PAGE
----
Mono Jim Peak

Between the hustle and bustle of my friends getting ready for an early start at Mammoth Mountain and the early sunrise I had no problem hitting the road for Convict Lake (all too) bright and early Sunday morning. I arrived at the end of the road just after 8 am and quickly put my pack together, hitting the trail in my ski boots with skis on my pack just after 8:15.

A snow filled gully runs down Mono Jim to Convict Lake.

There weren’t many other cars in the lot and I didn’t encounter any hikers along the trail. I arrived at the gully I had eyed on Saturday and promptly strapped my crampons to my boots. I was hoping to make quick work of things so that I could meet up with Casey, Kevin, and Pete for a lazy afternoon of lift-accessed skiing.

Snow lingers late into spring in this steep gully.

The snow was firm and I was glad to have my crampons. I noted that there were many rocks embedded in the suncupped flow and hoped that I’d be able to avoid them on the way down.

The gully drops steeply toward Convict Lake.

After a while my calves tired from front pointing and I started making switchbacks up the gully. I could tell that I was a bit sun kissed from Saturday’s ski tour and was relieved whenever I switched back to the right and the sun was mostly on my back. The snow started to soften as the sun hit it. I was glad that I’d taken a photo of the gully from below because the route which was obvious from below was less clear as I approached several forks. I chose the route which appeared to take me closest to the summit which, in one place, meant climbing a patch of snow less than two feet wide — this would surely be the crux on the descent!

A narrow patch of snow rises up the gully.

After about 100 minutes I’d climbed 2,000 ft and reached the highest patch of contiguous snow. I looked at the map and was surprised to see that I still had another 1,000 ft to go before reaching the summit! I’d have to hustle to make it back to Mammoth before closing! I found a rock to sit down on and pulled my crampons off, stashing them as well as my skis before continuing uphill in my ski boots with a much lighter pack.

My bootpack traces the route back to Convict Lake.

I gained the ridge after a couple hundred feet of climbing through small, loose talus and was surprised to see that the snowline was even higher on the east aspect of the peak. I noted that there seemed to be a large gendarme guarding the ridge and hoped that I could find a way around it. To the southeast beyond Crowley Lake, the high peaks of the White Mountains were still covered with snow.

Mono Jim Peak eclipses Mt Morrison’s iconic east face.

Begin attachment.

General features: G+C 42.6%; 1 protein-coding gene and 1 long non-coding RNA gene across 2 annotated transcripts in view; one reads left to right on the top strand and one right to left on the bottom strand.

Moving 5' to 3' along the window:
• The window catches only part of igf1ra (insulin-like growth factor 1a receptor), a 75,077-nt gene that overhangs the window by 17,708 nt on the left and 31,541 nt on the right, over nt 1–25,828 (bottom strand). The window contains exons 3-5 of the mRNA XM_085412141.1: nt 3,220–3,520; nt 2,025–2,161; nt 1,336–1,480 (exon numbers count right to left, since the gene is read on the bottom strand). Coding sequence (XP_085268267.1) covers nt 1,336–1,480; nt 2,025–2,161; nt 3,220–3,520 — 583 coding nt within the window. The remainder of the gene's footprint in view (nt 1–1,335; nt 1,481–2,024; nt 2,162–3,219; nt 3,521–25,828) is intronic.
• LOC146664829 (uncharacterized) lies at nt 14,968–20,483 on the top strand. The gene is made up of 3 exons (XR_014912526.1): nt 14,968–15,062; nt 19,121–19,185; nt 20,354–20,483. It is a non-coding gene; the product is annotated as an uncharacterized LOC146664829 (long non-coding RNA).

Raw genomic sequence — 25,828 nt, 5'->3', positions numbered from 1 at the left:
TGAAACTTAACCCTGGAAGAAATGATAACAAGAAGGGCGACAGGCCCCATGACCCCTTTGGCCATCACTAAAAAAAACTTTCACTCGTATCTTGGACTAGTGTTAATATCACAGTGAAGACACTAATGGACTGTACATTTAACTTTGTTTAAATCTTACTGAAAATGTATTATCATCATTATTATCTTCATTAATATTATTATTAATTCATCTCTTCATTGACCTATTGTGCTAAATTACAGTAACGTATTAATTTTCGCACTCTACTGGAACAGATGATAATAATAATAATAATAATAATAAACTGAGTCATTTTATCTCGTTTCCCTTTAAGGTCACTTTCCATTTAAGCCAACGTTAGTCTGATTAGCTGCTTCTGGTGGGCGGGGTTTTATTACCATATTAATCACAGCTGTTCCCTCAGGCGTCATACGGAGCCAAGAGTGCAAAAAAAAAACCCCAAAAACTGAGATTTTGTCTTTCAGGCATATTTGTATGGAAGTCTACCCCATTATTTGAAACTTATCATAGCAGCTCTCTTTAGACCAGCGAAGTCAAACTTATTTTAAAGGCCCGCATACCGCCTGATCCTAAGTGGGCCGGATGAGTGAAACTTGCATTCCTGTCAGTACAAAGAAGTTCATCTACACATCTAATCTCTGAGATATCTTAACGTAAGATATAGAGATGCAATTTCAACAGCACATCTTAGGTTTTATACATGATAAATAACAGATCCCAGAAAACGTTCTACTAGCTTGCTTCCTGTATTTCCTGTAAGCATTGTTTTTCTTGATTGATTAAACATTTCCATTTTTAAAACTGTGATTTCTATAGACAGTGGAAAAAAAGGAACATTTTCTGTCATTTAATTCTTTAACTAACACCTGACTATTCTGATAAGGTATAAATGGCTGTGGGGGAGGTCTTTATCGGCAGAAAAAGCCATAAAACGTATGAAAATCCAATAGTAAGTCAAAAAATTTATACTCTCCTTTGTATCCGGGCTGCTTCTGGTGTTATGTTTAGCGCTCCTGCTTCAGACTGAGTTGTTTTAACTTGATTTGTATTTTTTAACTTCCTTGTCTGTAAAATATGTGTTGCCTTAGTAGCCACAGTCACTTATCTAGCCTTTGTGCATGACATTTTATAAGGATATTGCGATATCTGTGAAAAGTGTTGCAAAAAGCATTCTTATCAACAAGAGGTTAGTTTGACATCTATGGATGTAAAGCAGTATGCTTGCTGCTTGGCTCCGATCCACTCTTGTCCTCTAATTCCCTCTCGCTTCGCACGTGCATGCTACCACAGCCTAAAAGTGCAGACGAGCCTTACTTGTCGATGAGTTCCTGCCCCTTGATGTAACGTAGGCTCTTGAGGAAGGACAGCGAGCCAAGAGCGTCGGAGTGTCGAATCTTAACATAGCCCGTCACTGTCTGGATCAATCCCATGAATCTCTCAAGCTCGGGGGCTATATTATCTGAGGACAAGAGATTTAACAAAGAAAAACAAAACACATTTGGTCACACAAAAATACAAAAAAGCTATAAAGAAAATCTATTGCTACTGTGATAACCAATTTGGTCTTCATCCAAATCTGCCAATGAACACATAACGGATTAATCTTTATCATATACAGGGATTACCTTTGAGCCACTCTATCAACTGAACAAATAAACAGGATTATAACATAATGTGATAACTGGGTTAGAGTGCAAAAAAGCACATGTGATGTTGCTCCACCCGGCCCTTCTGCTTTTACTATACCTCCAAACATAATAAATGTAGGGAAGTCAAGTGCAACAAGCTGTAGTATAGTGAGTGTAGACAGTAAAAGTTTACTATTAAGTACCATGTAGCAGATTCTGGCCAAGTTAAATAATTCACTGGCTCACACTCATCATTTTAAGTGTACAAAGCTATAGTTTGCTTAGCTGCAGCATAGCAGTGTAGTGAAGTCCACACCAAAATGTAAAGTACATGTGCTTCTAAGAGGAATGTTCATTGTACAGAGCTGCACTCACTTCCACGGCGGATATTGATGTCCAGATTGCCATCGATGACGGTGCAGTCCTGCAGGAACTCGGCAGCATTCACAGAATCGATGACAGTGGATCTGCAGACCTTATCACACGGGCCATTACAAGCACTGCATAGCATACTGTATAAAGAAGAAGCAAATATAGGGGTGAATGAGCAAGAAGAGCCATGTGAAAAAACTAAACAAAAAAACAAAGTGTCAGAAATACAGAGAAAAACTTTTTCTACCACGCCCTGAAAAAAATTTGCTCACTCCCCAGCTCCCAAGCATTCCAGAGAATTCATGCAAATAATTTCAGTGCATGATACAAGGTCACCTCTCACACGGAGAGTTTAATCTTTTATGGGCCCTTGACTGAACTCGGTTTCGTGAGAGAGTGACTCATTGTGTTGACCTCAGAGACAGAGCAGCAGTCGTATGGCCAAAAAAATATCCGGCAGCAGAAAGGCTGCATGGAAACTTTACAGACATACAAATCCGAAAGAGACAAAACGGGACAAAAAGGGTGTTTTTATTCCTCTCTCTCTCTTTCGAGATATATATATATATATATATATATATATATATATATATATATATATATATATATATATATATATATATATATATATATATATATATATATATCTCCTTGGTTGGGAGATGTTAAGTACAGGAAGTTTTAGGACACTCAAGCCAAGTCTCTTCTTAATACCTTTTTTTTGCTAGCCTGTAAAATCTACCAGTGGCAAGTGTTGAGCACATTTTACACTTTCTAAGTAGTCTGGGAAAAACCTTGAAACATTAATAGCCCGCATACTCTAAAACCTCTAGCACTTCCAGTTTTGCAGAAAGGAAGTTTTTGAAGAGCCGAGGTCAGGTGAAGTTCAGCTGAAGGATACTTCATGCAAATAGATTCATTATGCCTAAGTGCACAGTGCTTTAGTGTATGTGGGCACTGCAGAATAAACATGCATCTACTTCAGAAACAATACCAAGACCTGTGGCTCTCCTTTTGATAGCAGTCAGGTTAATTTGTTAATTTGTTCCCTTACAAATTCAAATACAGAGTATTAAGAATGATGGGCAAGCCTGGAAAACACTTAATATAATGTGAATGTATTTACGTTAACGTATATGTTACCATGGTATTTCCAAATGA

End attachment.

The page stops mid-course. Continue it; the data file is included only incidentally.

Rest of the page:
I took a fairly direct route up the ridge and was rewarded with some spectacular views of Mt Morrison to the west. The rock was the worst type of loose slate and I was less mobile than I would normally be were I wearing trailrunners, but the ski boots actually helped quite a bit, protecting my ankles from the razor sharp shale. Some easy class 3 moves brought me to the gendarme I’d spotted below and I was glad to see a broad shelf traversing the northeast face.

A broad ramp of loose shale provides an easy route to the summit.

I found myself atop the peak just after 11 am with stunning views of Mt Morrison, Bloody Mountain, and Laurel Mountain. Incredibly, the Pinner Couloir appeared that it might still be skiable!

The Pinner Couloir appears to still be skiable! Bloody Mountain, left.

I found a small register which appeared to be of Jason “Coach” Lakey’s design (we’d found many similar registers during our climb of the Kearsarge Pinnacles) and it seemed like this peak (apparently also know as “Mini Mt Morrison”) was a favorite of his as he had more entries than everyone else combined! I was a bit insulted by the name “Mini Mt Morrison” and it’s marginalization of native people, but didn’t let it spoil the summit.

Mt Morrison’s east face towers above Mono Jim Peak; Bloody Mountain, right.

I was in a hurry to return to Mammoth so after signing the register and having a small snack, I started back down the peak. I arrived back at my skis around 11:30 and hastened down the gully.

2,000 ft of late spring snow leads the way back to Convict Lake.

The snow was soft and fun skiing. I arrived at the narrow section which I’d identified on the climb and had altogether too much fun making jump turns down the tight chute, both tips and tails landing on rocks with every turn.

A tight snow filled gully makes for “fun” spring “skiing!”

From there the skiing was fun and fast. During the last couple hundred feet I had to be careful not to hit any of the rocks lodged in the snow but managed to make it back to the trail without major incidence. I took off my skis and shouldered them for the short hike back to the car, trying to be extra nonchalant as I passed a few hikers. I threw my skis into the car and headed back to Mammoth for a great afternoon ski session with Casey and Pete!

Snow Discussion

Avalanche Forecast

https://www.esavalanche.org/content/avalanche-advisory-sunday-apr-21-2019

Snow Observations

  • Evidence of overnight freeze
  • No noticeable corn
  • Snowline incredibly aspect dependent

GPS Data

Elevation Gain: 3,300 ft

Total distance: 4.04 mi

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